‘Regatta’ promotes Serb canals

Radomir  Ječinac  reports from Belgrade, Serbia, on the ‘regatta’ (flotilla cruise) organised on the canals and waterways of Serbia in June/July 2012.

Remember IWI’s annual World Canals Conference held in Serbia, in the beautiful city of Novi Sad on the Danube, in 2009? The host, Vode Vojvodine (Vojvodina waters) is an all-important institution in our country, which was founded to manage the network of artificial canals in this relatively flat province in northern Serbia. When the Irish boat Aquarelle entered Serbia in July of that year (encouraged by WCC co-host Danube Propeller), and Mike and Rosaleen Miller asked for permission to cruise through the Vojvodina canals, this was en eye-opener for Vode Vojvodine, who were encouraged to give official status to what was previously an informal gathering of domestic boaters each year.

VV Regatta Route 2012

Itinerary for the 11-day cruise, including some of the lesser-used canals

The event has since gone from strength to strength, and I joined this year’s regatta, with a full programme to delight Serb boaters for 11 days (see map, left), from June 24 to July 4. This was the 4th to be organized by VV: 10 stages in 11 days over 300km of canals between Novi Sad and Bezdan. Ah, Bezdan! We heave a sigh at every mention of the name, because the entrance lock here from the Danube is still closed. We still had our moneys’ worth, though, since these 300 km represent half of the Vojvoodina network.

Warned that the number of boats had to be limited, the skippers of some 90 motor cruisers and dayboats of all possible types and sizes, 250 people in all, sent their booking forms as soon as the event was announced! Mothers and fathers of families, to say nothing of the Dog‘, as Jerome K. Jerome remarked. There were couples with children who had barely started walking.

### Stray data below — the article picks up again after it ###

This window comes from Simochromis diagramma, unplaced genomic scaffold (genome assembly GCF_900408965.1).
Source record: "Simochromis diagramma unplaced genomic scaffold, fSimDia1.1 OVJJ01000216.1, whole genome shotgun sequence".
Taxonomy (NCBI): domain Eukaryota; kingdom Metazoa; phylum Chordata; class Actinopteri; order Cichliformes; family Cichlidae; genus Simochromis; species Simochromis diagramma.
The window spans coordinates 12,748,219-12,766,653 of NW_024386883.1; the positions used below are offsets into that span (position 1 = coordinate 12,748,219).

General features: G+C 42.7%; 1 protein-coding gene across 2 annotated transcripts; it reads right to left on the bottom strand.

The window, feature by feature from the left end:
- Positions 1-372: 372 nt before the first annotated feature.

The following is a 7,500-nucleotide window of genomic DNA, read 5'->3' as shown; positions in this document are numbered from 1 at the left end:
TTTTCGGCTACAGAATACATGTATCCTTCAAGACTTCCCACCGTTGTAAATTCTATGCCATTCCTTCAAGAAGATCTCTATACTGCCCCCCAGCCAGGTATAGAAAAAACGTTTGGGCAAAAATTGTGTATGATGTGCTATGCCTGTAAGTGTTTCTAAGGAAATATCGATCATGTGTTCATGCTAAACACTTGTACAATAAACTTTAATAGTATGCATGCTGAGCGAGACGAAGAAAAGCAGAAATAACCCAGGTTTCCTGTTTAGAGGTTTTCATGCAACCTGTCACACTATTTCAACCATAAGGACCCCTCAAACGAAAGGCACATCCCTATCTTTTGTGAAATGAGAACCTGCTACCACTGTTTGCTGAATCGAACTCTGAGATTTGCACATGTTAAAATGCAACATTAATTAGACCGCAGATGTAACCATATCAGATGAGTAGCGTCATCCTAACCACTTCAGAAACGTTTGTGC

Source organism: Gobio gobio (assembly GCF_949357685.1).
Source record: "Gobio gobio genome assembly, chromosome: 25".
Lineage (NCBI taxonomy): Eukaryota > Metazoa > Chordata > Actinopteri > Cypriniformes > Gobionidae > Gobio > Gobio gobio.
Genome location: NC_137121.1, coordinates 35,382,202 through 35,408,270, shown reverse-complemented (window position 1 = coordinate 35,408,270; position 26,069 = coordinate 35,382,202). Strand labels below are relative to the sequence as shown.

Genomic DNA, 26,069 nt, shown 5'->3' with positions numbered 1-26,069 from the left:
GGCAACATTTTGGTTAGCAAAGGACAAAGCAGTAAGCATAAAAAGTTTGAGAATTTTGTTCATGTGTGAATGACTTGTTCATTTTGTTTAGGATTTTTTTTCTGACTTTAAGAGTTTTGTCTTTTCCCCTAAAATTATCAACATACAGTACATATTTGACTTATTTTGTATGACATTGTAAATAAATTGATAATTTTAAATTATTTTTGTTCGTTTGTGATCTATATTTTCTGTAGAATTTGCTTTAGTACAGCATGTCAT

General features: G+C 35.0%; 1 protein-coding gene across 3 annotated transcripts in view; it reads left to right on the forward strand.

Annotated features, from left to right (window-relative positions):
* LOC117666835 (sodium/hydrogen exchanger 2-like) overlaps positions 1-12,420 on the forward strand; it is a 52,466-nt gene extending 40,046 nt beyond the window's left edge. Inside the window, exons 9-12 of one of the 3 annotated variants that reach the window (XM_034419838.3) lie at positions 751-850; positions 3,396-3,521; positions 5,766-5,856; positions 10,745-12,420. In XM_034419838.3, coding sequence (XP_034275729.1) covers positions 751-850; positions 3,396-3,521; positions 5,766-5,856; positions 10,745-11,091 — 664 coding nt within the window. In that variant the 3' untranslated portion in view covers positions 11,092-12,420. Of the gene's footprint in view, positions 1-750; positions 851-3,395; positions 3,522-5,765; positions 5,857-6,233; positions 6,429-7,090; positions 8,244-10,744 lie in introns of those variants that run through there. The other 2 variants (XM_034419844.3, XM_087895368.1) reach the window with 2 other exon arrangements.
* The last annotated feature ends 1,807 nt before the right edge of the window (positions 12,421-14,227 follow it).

Regatta enters the main canal at Novi Sad

Nearly 90 boats enter the main canal at Novi Sad, approaching the first lock on the cruise

Nearly half the  boats came from afar, boat harbours on the Danube or Tisa, for example: from Belgrade, Zemun, Pancevo, Smederevo, Novi Bečej on the Tisa, not afraid of all the extra kilometres and the strong current of the Danube to reach the starting point at Novi Sad. One sizeable boat came from Vukovar, Croatia, thus giving the event its international character.

The regatta’s Commodore was Mirjana Živković, hydrotechnical engineer at VV, petite, a bundle of energy with bright black eyes, tireless and ubiquitous, participating in the regatta herself with her boat and family, ‘to say nothing of the dog’ in this case also! She had to deal with a complex organization: locks, free passage for participating vessels, technical and first aid teams, municipal receptions for participants, refreshments and local cuisine, al fresco meals along the canals, folklore programs, minimum supplies by itinerant merchants, etc.). For us Serbs, with a litre of diesel costing €1.50, and average monthly wages between 300 and 400 euros, the benefits of organised navigation are obvious.

On pages 35 and 36 of the European Waterways Map and Directory (2008 edition) we read of the attraction of this annual regatta for Serbian boaters. IWI can therefore congratulate itself for having contributed in a way to what is now the biggest navigation event in Serbia.

Backi Monostor floating bridge

Backi Monostor floating bridge on one of the little-used canals on the VV system

VV Regatta mooring

The author beside his boat at a quiet mooring in Bezdan

2 thoughts on “‘Regatta’ promotes Serb canals

  1. A wonderful article. I’m very happy that the 2009 WCC and the request for permission to cruise Aquarelle through the canals of VV have led to this most interesting event. Just the one photograph of boats at Novi Sad is a wonder. During the 2009 conference I believe it was unusual to see more than one or two boats (apart from kayaks) on the canals we visited. Congratulations!

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